KENT — The show must go on. And it most certainly will, when the grand opening of the Kent Farmers Market takes place, as scheduled, on the fourth Friday in May.
The market will officially kick off on May 22, and going forward will take place every Friday until the end of October. The market runs from 3 to 6:30 p.m. and is located on Route 7 in Kent.
The market’s manager, Lise Goedewaagen, explained that the Market will follow strict protocol in order to protect the health and safety of its vendors and visitors.
“We are fortunate that we are able to stay open,” Goedewaagen said. “It is going to be difficult to work with the protocol that they have, but it is set up for dealing with the virus and how we are going to keep our vendors and customers safe.”
The Market will open and operate under the guidelines issued by the Connecticut Department of Agriculture. The document is titled “COVID-19 Guidance for Connecticut Farmers’ Markets” and provides a detailed list of protocols to be followed by farmers’ markets and stands.
According to the document, farmers’ markets are deemed an essential activity.
“Food is needed and consumers want to purchase it in a less crowded environment,” the document states. “However, selling at farmers’ markets during this time will mean changing, rethinking and being innovative to execute the market.”
Goedewaagen explained that she is working closely with state and local authorities, including the New Milford Department of Health and the Kent Chamber of Commerce. The list of protocols required to open the market is updated frequently, which has made the process challenging at times.
“I never thought I’d have to do anything like this, it’s a little tricky,” she said.
Goedewaagen explained that the market does not sell any refrigerated products, which perhaps made it slightly less challenging for the market to open as scheduled.
“I think it might be a different situation if we were selling dairy products,” she said.
The Kent Farmers Market will primarily offer a wide variety of locally grown vegetables. The market also provides vendors with an avenue to sell cut flowers, crafts, baked goods and other locally made food products such as honey and maple syrup.
In addition to her role at the Kent market, Goedewaagen also operates The Village Farm in Gaylordsville. The farm stand sells vegetables, herbs and eggs, and has also made an increased effort to source local products to keep up with demand. These offerings include a range of items including cheese, bread and microgreens.
“We’re a small farm, we’re lucky that we’ve been able to stay open,” Goedewaagen said. “We have definitely seen an increased demand for locally grown produce.”
According to Goedewaagen, the volume of sales experienced by The Village Farm thus far is unusual for this time of year.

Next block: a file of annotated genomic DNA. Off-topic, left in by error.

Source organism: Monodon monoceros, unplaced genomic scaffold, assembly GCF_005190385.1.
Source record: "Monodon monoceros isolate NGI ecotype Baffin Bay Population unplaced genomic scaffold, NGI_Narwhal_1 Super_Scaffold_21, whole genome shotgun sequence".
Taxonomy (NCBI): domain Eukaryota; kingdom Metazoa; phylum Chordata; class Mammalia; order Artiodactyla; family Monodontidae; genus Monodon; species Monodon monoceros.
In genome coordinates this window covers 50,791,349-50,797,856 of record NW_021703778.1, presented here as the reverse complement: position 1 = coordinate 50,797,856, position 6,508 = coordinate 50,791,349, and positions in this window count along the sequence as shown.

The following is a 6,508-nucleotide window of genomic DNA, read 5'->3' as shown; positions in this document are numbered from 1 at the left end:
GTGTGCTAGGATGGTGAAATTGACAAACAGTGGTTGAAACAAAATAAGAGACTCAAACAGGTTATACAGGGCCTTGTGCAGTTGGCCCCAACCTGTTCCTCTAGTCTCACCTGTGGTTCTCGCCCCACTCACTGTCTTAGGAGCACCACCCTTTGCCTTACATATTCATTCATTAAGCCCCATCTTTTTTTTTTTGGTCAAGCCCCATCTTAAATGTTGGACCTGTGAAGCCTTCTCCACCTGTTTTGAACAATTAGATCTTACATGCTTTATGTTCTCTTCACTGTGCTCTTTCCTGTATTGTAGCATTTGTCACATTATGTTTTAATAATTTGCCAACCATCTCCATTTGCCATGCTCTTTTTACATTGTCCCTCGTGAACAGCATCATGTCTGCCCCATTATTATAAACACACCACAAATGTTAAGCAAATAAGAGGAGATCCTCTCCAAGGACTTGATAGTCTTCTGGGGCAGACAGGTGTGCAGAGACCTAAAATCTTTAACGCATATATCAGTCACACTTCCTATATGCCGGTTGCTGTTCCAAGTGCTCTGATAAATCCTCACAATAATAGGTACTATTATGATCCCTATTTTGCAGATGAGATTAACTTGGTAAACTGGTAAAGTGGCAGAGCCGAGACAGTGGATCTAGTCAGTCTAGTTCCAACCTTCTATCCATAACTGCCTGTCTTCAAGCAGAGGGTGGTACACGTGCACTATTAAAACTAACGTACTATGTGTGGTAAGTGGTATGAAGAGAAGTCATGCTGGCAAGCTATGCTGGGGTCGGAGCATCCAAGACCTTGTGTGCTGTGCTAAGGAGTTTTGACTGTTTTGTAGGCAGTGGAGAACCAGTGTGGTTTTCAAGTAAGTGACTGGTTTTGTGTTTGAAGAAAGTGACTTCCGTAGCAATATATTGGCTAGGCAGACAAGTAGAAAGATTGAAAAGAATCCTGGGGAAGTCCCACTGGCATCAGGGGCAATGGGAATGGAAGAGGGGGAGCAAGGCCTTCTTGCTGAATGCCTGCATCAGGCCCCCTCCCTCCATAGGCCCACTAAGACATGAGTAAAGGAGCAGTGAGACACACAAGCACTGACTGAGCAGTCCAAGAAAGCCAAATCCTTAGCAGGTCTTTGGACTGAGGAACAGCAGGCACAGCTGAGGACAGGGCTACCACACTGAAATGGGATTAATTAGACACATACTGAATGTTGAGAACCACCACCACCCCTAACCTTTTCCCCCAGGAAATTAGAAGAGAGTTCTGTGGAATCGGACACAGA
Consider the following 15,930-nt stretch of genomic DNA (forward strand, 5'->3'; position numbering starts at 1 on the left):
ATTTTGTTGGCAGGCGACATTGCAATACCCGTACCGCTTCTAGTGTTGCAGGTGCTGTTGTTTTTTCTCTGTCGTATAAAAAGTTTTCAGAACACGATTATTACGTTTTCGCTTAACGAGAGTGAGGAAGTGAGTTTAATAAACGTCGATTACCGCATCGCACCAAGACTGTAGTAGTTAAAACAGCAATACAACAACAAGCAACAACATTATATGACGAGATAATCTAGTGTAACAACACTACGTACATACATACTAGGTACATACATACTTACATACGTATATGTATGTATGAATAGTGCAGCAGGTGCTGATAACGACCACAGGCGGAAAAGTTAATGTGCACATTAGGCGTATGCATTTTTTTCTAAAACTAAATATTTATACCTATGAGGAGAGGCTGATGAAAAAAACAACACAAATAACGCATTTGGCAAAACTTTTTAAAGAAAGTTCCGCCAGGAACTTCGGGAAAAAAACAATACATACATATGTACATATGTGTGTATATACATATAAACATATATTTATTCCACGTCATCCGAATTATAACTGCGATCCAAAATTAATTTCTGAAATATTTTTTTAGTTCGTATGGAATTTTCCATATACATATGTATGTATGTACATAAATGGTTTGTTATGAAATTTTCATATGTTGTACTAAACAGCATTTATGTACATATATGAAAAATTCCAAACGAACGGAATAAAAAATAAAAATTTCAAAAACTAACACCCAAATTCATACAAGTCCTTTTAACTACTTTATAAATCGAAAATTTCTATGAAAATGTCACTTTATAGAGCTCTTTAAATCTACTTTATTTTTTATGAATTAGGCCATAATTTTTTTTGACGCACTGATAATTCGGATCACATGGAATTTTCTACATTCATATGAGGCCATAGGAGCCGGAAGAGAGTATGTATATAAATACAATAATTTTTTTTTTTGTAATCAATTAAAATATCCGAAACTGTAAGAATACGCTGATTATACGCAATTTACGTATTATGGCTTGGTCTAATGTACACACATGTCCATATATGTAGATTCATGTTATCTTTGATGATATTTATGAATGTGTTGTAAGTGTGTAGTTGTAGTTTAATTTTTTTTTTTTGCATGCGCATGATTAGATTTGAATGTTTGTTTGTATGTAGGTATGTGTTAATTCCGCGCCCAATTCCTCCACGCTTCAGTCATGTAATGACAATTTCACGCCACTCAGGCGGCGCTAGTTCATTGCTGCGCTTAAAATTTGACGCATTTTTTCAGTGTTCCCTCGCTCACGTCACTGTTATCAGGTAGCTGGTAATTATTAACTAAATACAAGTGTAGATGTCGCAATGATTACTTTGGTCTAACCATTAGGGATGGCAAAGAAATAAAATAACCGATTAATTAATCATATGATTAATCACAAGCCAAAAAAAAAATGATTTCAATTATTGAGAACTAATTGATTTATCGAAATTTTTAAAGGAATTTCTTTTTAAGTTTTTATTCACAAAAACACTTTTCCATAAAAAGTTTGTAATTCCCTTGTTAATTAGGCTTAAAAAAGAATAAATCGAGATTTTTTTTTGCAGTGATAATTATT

“It’s probably tripled,” she said. “It’s really been quite amazing.”
Goedewaagen echoed the sentiments expressed by the Department of Agriculture’s statement, which explains that many consumers have a higher sense of security when they are aware of where their food is coming from.
“I think what draws people in is they feel safer and more comfortable,” she said. “Which is really good, because people are more aware of the sources of their food.”
Meanwhile, other local businesses that offer products grown in Litchfield County are experiencing similar challenges as a result of the pandemic. However, these difficulties have been coupled with a continued demand for their products.
Although the tasting room at Sunset Meadow Vineyards in Goshen is closed to the public, the winery is making every effort to ensure their products are available to consumers.
According to the vineyard’s retail manager Chris Chichester, Sunset Meadow is offering local delivery and “car-side service.” Orders can be placed in advance via phone or the vineyard’s website.
Chichester explained that the vineyard has implemented several new policies in order to ensure the comfort level of its customers. This includes staff delivering the products to the customer’s vehicle, and use of a new credit card machine with a “contactless” feature.
The vineyard is also offering “virtual” happy hour tastings on Friday evenings, where customers can engage with each other and sample different varieties of wine from the comfort of their home. The forum also provides an arena for customers to ask questions and discuss the wines they are sampling.
“This will be our fifth or sixth one,” Chichester said. “We are getting a great reaction to it.”
Going forward, Chichester said that he plans to offer a “take home tasting kit,” which will allow customers to purchase pre-made, individually sized bottles from the vineyard to enjoy at home.
Although the current situation has created an immediate need to implement unique marketing strategies, there are some elements of the winery business that are difficult to replicate.
“The social interactions that we have with our customers is what really draws people to us,” Chichester said. “That’s really been kind of taken away.”
Chichester explained that face-to-face interaction with customers adds value and transparency to their experience. It also gives them a higher comfort level in knowing where the products are coming from.
Chichester is also hopeful that the Department of Agriculture will eventually allow the state’s farm wineries to sell their wine in grocery stores. He described it as another avenue that could allow local vineyards to survive during the pandemic crisis.
Sunset Meadow Vineyard is located at 599 Old Middle Street, Goshen. For more information, visit http://sunsetmeadowvineyards.com/ or call 860-201-4654.
Kent Farmer’s Market is located at 9 South Main Street (across the street from NAPA Auto), Kent. For more information visit its Facebook page at www.facebook.com/KentCTFarmersMarket/.